PREPARING FOR COMMUNITY
“Stock food, water, medications and other supplies to last at least one month.”
The Church of Jesus Christ of Latter-day Saints has made
recommendations for a year’s supply of food based on studies from the Oak Ridge
National Laboratory. One recommendation was made in 1978 and a second one in
2002. The second recommends more grains and less milk to help avoid costly waste
of powdered milk but is not recommended for children or nursing/pregnant women.
The recommendations are as follows and provide 2300 to 2400 calories per day:
fats and oils
garden seeds and/or vitamins
Using the 1978 recommendations, a month’s supply for one person could consist of
5 pounds rice
2 42-ounce boxes oatmeal
5 pounds pasta
5 pounds dry beans
32 ounces vegetable oil
4 pounds sugar
6 pounds dry milk
2 4-ounce canisters salt
Plus 5 pounds total of one or more of
If the 2002 recommendations are
followed, 1 more canister of salt would be needed as well as 8 more pounds of
grain or grain products. Milk could be reduced to an 8 quart box.
When these basic foods are in storage, fruits and vegetables
should be added to provide vitamins A and C which are lacking in the recommended
foods. Those foods higher in these vitamins include tomatoes and tomato
products, spinach and other greens, sweet potatoes, carrots (A), apricots (A),
pumpkin (A), peaches (A), orange juice (C), Mandarin oranges (C), corn (C), and
pineapple juice (C).
A few additional foods make
cooking and eating the basics easier and add variety. A few of these are:
Because children are still
growing, they need more food in proportion to their size than do adults. When
calculating adequate food storage amounts for children according to the
following chart, add one year to the child’s current age. Infants who are
nursing share in their mother’s portion.
4 to 6
7 to 10
11 and up
Basic Principles of Food Storage
Use these basic principles to guide you in selecting and
storing items for your family’s food storage:
1. Store what your family will eat and learn to eat what will
store well. Be sure to consider special diet needs.
2. Store foods from all six of the recommended food storage
groups to ensure a balanced diet.
3. Check for expiration dates to determine the freshness and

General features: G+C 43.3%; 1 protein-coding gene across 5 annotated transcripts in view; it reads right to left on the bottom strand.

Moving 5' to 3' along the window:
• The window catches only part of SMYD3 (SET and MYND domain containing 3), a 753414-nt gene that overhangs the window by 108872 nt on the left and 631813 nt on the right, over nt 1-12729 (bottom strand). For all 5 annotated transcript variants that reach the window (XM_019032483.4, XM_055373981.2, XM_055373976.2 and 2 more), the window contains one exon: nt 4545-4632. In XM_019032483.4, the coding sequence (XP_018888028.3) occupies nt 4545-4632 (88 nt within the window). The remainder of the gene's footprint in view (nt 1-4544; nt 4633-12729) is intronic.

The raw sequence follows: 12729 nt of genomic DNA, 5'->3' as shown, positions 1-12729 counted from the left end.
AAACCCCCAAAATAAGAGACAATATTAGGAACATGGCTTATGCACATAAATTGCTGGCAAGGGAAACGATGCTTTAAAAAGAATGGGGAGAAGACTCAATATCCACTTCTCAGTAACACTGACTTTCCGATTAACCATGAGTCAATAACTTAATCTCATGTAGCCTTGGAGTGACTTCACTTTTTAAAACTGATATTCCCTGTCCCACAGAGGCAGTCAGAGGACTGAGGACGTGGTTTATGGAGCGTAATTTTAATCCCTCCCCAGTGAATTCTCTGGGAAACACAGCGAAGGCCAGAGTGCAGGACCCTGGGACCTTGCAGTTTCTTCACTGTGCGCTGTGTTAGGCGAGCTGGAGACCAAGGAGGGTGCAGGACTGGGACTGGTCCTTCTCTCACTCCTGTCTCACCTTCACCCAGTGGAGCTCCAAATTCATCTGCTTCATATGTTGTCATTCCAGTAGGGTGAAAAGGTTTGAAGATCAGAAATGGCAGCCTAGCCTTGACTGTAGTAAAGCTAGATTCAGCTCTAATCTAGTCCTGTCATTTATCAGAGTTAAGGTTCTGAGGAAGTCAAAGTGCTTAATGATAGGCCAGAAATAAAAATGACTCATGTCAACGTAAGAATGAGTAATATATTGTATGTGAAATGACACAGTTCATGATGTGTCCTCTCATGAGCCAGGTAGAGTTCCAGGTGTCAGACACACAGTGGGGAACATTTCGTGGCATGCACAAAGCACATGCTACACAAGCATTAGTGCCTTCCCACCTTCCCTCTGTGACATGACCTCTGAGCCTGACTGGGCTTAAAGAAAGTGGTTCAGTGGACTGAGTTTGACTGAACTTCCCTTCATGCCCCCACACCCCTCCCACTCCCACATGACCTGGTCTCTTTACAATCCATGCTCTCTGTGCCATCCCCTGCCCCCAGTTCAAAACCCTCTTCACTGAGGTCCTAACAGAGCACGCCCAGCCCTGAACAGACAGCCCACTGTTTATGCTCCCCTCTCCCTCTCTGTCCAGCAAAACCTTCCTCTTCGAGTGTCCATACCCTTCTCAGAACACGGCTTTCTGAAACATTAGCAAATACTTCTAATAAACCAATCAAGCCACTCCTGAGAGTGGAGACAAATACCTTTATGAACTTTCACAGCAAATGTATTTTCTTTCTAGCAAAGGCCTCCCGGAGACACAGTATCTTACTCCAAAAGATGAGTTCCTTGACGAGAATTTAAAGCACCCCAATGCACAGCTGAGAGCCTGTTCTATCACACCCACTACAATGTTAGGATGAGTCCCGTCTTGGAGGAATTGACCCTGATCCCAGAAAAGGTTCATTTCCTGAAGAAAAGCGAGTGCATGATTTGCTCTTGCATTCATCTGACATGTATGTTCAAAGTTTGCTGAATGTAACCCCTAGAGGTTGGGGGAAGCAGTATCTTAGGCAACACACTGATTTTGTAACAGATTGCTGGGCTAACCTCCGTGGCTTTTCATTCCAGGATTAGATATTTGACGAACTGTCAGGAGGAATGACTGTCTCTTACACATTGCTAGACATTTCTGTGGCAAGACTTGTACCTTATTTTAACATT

quality of the food items you purchase. Buy the freshest for the longest shelf
4. Make adjustments for food quantities based on the age and
activity levels of individuals in your family.
5. Basic storage foods should be low in moisture (10 percent
or less). These foods will retain their quality and nutritional value longer and
will be more pest resistant when stored properly.
6. Incorporate stored food items into your regular meals to
avoid waste. Replace them as they are used to ensure a constant fresh supply of
food. Doing so will also help avoid the incorporation of costly or hard to find
food items in your stored food plan.
7. Label each food container with the date of purchase so
that the oldest items can be used first.
8. Food should be stored cool, dry, dark and airtight. Avoid
storing in hot attics and garages. Keep food above concrete floors and away from
heat and light sources. Containers should be as airtight as possible.
9. Inventory your food supply regularly. Check for items that
need to be used, replaced, or added to your supply. Check for insect and rodent
infestations and damaged containers.
Food Storage Containers
The best food storage containers are opaque, pest resistant,
airtight and can withstand the climate they are used in, although others can be
used under the right storage conditions. A variety of options are available.
Four and 5 gallon plastic buckets can be used if they are of food grade plastic
and have a rubber gasket in the lid. Metal cans with “paint lip” lids provide a
good airtight seal. Glass canning jars with rings and new lids can be used where
they can be stored away from light and where they won’t be broken easily.
Plastic PETE bottles (most juice and soda bottles) can be recycled and used for
food storage when washed thoroughly, dried, filled with dry food, and the lid
taped down. They should also be stored away from light. Commercially available
kitchen storage containers may also be used if they have good tight seals and
they are stored away from light.
Where to Store
Finding room to store extra food is not always easy. It means
thinking and being creative. If the kitchen is not large enough to accommodate
the increased amount of food then start looking in coat closets, bedrooms and
bedroom closets and even the living room or family room. Extra space underneath
hanging clothes, in the back of closets or above hanging clothes can be used.
Most beds sit high enough to slide containers of food underneath. Consider
adding shelves in a closet above the existing one or along one side. Store
between the couch and the wall, underneath cloth covered tables or in living
room cabinets. A free standing cabinet or armoire can also be purchased for
added storage space.
Supplies and Medications for Isolation or Quarantine due to
Respiratory or Gastrointestinal Diseases
Alternate methods for cooking, heat, light
Facts and Figures
No Cook Recipes